By Russell Contreras
ALBUQUERQUE, N.M. — The 2020 Census will remain independent and will avoid political pressures amid uncertainty over how the bureau will question immigrants, U.S. Census Bureau Director Steven Dillingham said recently.
Dillingham told reporters in Albuquerque that U.S. Census workers would make sure states with high percentages of Latinos and Native Americans receive accurate counts. He also said bureau workers have taken a “lifetime oath” not to share private information and all residents should feel comfortable participating in the census next year.
His remarks come as the U.S. Supreme Court reviews a possible question about whether a person is a United States citizen.
They also come as some Latino and Native American activists have expressed concerns about how the Trump Administration will conduct the 2020 Census.
Dillingham said the bureau is staffed with career employees who don’t let politics dictate how they do their jobs.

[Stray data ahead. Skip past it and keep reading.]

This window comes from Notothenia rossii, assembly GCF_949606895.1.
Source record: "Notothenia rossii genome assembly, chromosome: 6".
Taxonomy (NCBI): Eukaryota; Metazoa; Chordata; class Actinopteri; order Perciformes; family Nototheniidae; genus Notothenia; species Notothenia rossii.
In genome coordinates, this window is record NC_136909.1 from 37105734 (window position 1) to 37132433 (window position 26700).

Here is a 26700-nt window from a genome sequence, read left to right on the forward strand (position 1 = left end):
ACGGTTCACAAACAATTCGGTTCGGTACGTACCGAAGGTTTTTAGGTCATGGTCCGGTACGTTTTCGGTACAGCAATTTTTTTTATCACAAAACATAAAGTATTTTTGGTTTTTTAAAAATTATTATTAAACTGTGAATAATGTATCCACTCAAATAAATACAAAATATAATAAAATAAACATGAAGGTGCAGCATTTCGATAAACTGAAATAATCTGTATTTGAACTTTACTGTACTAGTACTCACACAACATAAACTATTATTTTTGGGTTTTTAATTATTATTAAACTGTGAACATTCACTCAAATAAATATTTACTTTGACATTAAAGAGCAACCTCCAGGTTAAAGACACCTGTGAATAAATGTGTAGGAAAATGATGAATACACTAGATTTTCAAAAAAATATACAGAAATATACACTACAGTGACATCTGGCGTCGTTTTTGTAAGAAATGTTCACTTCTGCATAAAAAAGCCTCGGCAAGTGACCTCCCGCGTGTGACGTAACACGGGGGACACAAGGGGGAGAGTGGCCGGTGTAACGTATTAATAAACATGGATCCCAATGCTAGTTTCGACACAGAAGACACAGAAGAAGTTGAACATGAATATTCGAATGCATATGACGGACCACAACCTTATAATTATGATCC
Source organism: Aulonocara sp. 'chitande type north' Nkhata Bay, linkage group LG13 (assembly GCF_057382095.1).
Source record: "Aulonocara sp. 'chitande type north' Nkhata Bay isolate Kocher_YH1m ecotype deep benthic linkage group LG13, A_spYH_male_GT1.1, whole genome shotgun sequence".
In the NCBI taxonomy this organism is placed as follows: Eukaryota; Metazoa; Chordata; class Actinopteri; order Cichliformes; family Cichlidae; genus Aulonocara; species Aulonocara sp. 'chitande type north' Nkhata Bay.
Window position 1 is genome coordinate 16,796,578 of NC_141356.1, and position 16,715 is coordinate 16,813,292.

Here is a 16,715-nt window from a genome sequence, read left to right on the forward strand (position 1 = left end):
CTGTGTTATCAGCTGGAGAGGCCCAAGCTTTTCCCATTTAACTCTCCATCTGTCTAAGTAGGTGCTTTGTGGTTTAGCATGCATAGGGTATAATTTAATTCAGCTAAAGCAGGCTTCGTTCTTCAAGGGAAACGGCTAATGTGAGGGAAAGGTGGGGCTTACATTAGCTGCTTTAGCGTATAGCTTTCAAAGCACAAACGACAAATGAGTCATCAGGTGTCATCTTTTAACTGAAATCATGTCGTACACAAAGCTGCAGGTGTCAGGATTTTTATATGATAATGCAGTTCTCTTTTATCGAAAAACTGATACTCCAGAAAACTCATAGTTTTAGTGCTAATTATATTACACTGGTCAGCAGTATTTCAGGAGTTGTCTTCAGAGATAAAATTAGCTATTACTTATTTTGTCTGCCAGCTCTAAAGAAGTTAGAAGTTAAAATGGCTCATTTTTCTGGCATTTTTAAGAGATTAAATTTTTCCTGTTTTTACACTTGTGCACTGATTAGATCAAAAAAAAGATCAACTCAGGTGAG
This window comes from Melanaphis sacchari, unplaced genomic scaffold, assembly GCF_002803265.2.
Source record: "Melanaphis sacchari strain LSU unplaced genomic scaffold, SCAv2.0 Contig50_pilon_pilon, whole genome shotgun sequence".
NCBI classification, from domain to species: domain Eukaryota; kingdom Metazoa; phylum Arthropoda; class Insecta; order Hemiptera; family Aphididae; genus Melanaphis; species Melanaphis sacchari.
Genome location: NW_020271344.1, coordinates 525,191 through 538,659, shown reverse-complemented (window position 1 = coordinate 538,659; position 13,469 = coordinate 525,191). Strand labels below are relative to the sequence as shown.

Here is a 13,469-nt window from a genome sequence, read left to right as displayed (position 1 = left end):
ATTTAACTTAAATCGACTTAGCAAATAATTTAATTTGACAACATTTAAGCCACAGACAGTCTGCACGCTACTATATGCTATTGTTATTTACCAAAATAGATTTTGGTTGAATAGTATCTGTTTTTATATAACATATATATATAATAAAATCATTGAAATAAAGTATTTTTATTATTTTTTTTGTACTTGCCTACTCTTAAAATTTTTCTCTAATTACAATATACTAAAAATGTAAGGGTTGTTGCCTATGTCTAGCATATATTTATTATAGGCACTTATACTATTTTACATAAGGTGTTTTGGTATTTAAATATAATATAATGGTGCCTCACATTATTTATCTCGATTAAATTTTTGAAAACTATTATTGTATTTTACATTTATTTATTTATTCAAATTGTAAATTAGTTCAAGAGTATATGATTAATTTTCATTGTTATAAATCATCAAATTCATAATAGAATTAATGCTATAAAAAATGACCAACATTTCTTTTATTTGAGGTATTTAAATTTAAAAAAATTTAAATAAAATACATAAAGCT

“The workers will not let political pressures affect their job, whatsoever,” Dillingham said. “The culture of the Census dictates us to be impartial.”
Next year will mark the first time the survey is largely online. Lawmakers said they were wary of the new format after a March test by the U.S. Government Accountability Office revealed more than a thousand system weaknesses.
U.S. Sens. Martin Heinrich and Tom Udall, both Democrats, invited Dillingham to New Mexico to see the challenges the state faces in getting an accurate census with the new changes.
Heinrich said nearly half of the state’s estimated 2.1 million people live in rural areas deemed “hard to count” and some lack high-speed internet access.
“We could lose hundreds of millions of dollars,” Heinrich said after Dillingham toured border communities and Los Lunas, New Mexico.
Still, Heinrich said he expressed confidence that Census workers would help ease fears of state residents to participate. He promised that New Mexico, a state with a stagnant population, would not lose one of its three U.S. Congressional seats.
Dillingham was in New Mexico for a bureau’s four-day tour of the state’s rural communities and the Navajo Nation.